Japan's parliament has passed a bill that sets out steps for holding a referendum on revising the country's pacifist constitution.
Many in Japan support the country's pacifist stand-point
The legislation was passed by the parliament's upper house, having cleared the lower house last month.
The move marks a victory for Prime Minister Shinzo Abe, who has made revising the constitution one of his top priorities, correspondents say.
The current constitution has not been changed since 1947.
Drawn up by the US occupation authorities after WWII, it bans military force in settling international disputes and prohibits maintaining a military for warfare.
But Mr Abe wants Japan to be more assertive on the world stage, with a military able to take part in peacekeeping missions abroad.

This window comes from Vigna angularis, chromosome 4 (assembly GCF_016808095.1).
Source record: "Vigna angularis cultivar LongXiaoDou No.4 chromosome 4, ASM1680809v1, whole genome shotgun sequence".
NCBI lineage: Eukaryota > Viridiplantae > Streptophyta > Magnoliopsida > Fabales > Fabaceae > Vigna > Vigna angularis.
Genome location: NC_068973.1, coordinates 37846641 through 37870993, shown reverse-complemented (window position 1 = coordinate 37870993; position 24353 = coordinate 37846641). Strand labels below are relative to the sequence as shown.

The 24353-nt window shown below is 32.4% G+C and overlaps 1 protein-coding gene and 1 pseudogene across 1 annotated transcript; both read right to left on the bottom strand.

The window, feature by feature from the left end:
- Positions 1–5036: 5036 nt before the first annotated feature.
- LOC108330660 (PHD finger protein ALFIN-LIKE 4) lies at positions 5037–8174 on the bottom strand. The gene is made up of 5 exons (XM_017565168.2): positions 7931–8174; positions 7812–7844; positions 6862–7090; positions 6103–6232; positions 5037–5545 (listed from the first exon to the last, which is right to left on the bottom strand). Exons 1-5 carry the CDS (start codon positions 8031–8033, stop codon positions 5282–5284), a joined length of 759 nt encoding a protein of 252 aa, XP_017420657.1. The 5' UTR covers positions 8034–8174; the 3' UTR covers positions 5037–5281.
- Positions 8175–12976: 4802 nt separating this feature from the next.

Mr Abe's ruling Liberal Democratic Party (LDP) is working on a draft of a new constitution.
The legislation passed by parliament says that a referendum on the issue cannot take place before 2010, and needs approval from a majority of voters.
Japan's troops already participate in some international missions
"Since this will take effect in three years, what is important is to deepen the debate among the people even further," Chief Cabinet Secretary Yasuhisa Shiozaki said.
Public opinion in Japan on the issue also appears to be mixed, with many in favour of some changes to the constitution while wanting the country to remain officially pacifist.
Four opposition groups - including the main opposition Democratic Party of Japan (DPJ) - opposed the bill because of divided public sentiment on the issue, Japan's Kyodo news agency said.
Critics of the proposed changes say the pacifist constitution has kept Japan out of war since the 1940s and allowed the country to focus on economic growth instead.
The move may also meet concern from South Korea and China, which remain suspicious of Japan because of its wartime aggressions.
Japan's constitution has been stretched in recent years to allow the country to have a self-defence force.
Under former Prime Minister Junichiro Koizumi, this was pushed still further, to allow troops to join peacekeeping missions in Iraq.